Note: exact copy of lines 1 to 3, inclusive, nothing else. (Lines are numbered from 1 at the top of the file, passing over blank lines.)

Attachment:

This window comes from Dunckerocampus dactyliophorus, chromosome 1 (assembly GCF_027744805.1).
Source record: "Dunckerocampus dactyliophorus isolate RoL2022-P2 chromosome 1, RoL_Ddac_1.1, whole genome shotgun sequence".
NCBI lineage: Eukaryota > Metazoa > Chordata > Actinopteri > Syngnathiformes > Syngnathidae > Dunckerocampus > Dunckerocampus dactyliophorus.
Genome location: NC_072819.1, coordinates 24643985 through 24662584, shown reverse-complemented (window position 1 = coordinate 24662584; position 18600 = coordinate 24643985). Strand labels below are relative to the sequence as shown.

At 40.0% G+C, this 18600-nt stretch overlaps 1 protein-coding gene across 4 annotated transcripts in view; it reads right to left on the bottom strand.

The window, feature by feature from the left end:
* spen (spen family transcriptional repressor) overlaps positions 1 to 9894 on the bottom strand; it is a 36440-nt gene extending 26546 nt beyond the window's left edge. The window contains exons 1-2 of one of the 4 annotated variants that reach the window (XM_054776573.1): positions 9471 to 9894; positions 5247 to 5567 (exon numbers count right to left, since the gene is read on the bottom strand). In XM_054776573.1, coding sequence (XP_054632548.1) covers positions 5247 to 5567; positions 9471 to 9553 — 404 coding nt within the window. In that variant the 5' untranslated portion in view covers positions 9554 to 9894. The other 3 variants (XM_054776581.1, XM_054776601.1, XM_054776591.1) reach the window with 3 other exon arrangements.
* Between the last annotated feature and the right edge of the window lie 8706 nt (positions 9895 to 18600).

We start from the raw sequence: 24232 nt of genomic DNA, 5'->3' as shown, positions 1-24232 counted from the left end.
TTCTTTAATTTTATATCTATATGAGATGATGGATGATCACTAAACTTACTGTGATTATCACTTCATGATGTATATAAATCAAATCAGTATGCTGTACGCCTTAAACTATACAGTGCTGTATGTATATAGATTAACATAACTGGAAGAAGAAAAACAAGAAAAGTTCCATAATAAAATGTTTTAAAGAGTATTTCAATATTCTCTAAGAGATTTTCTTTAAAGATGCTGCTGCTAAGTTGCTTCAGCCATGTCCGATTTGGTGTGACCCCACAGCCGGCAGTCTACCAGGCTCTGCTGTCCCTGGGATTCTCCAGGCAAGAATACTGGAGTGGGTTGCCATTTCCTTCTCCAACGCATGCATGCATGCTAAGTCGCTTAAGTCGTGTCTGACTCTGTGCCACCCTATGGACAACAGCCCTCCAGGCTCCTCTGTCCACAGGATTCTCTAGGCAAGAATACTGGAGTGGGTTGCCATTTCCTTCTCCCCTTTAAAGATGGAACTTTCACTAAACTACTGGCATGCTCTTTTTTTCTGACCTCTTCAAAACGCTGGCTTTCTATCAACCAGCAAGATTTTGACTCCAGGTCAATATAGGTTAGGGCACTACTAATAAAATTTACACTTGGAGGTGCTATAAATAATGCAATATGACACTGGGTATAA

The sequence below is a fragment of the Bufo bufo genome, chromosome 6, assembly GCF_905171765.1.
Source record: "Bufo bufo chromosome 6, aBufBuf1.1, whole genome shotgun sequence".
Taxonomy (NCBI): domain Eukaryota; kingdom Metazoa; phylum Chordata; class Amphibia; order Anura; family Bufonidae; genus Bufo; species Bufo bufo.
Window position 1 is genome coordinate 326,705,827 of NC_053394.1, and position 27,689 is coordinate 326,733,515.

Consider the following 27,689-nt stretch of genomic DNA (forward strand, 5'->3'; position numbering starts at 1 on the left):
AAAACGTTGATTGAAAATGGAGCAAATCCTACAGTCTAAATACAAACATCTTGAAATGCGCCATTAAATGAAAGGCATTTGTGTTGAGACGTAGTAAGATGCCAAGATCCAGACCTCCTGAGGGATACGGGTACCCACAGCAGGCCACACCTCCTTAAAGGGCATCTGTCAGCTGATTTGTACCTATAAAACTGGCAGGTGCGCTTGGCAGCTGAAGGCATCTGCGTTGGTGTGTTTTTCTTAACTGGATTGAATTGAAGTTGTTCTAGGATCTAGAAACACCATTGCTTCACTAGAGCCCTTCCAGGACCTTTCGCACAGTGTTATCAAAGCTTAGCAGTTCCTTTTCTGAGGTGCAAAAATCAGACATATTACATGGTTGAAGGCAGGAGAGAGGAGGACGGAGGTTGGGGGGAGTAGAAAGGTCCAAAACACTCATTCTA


This window comes from Dunckerocampus dactyliophorus, chromosome 1 (assembly GCF_027744805.1).
Source record: "Dunckerocampus dactyliophorus isolate RoL2022-P2 chromosome 1, RoL_Ddac_1.1, whole genome shotgun sequence".
NCBI lineage: Eukaryota > Metazoa > Chordata > Actinopteri > Syngnathiformes > Syngnathidae > Dunckerocampus > Dunckerocampus dactyliophorus.